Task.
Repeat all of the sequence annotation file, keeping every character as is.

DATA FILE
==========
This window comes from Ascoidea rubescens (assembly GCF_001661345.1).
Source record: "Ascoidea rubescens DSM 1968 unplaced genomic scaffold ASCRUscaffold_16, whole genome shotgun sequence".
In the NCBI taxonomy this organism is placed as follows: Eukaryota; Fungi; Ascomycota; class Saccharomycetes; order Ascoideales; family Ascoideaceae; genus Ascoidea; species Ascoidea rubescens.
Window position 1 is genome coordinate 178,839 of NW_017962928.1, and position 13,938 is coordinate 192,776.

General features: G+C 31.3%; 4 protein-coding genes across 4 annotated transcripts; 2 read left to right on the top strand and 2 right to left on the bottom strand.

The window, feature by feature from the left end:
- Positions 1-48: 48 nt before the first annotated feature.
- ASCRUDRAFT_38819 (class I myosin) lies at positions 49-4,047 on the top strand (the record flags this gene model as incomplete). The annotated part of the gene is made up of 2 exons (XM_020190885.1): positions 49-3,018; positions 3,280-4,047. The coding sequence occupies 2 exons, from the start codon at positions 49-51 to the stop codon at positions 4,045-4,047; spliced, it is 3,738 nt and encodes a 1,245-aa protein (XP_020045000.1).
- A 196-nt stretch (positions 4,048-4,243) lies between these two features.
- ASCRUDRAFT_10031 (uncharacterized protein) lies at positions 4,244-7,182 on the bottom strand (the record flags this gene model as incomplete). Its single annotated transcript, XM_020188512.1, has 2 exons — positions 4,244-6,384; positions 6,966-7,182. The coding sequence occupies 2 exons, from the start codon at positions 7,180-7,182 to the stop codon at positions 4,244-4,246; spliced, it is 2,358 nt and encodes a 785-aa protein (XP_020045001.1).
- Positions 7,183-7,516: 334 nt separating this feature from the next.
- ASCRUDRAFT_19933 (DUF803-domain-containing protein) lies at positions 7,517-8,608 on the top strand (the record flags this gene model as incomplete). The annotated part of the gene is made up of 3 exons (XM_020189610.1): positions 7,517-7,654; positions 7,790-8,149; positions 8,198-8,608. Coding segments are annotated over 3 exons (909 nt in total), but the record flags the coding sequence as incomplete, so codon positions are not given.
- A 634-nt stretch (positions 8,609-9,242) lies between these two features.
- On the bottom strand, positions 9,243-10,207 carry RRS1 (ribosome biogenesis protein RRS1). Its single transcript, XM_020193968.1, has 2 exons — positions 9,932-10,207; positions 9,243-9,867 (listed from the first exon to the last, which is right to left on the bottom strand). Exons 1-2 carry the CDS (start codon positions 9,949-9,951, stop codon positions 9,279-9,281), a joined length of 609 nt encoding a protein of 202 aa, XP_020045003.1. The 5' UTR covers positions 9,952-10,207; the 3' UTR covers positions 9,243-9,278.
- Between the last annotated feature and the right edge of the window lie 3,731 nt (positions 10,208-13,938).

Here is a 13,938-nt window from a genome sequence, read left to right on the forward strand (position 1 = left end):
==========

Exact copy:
This window comes from Ascoidea rubescens (assembly GCF_001661345.1).
Source record: "Ascoidea rubescens DSM 1968 unplaced genomic scaffold ASCRUscaffold_16, whole genome shotgun sequence".
In the NCBI taxonomy this organism is placed as follows: Eukaryota; Fungi; Ascomycota; class Saccharomycetes; order Ascoideales; family Ascoideaceae; genus Ascoidea; species Ascoidea rubescens.
Window position 1 is genome coordinate 178,839 of NW_017962928.1, and position 13,938 is coordinate 192,776.

General features: G+C 31.3%; 4 protein-coding genes across 4 annotated transcripts; 2 read left to right on the top strand and 2 right to left on the bottom strand.

The window, feature by feature from the left end:
- Positions 1-48: 48 nt before the first annotated feature.
- ASCRUDRAFT_38819 (class I myosin) lies at positions 49-4,047 on the top strand (the record flags this gene model as incomplete). The annotated part of the gene is made up of 2 exons (XM_020190885.1): positions 49-3,018; positions 3,280-4,047. The coding sequence occupies 2 exons, from the start codon at positions 49-51 to the stop codon at positions 4,045-4,047; spliced, it is 3,738 nt and encodes a 1,245-aa protein (XP_020045000.1).
- A 196-nt stretch (positions 4,048-4,243) lies between these two features.
- ASCRUDRAFT_10031 (uncharacterized protein) lies at positions 4,244-7,182 on the bottom strand (the record flags this gene model as incomplete). Its single annotated transcript, XM_020188512.1, has 2 exons — positions 4,244-6,384; positions 6,966-7,182. The coding sequence occupies 2 exons, from the start codon at positions 7,180-7,182 to the stop codon at positions 4,244-4,246; spliced, it is 2,358 nt and encodes a 785-aa protein (XP_020045001.1).
- Positions 7,183-7,516: 334 nt separating this feature from the next.
- ASCRUDRAFT_19933 (DUF803-domain-containing protein) lies at positions 7,517-8,608 on the top strand (the record flags this gene model as incomplete). The annotated part of the gene is made up of 3 exons (XM_020189610.1): positions 7,517-7,654; positions 7,790-8,149; positions 8,198-8,608. Coding segments are annotated over 3 exons (909 nt in total), but the record flags the coding sequence as incomplete, so codon positions are not given.
- A 634-nt stretch (positions 8,609-9,242) lies between these two features.
- On the bottom strand, positions 9,243-10,207 carry RRS1 (ribosome biogenesis protein RRS1). Its single transcript, XM_020193968.1, has 2 exons — positions 9,932-10,207; positions 9,243-9,867 (listed from the first exon to the last, which is right to left on the bottom strand). Exons 1-2 carry the CDS (start codon positions 9,949-9,951, stop codon positions 9,279-9,281), a joined length of 609 nt encoding a protein of 202 aa, XP_020045003.1. The 5' UTR covers positions 9,952-10,207; the 3' UTR covers positions 9,243-9,278.
- Between the last annotated feature and the right edge of the window lie 3,731 nt (positions 10,208-13,938).

Here is a 13,938-nt window from a genome sequence, read left to right on the forward strand (position 1 = left end):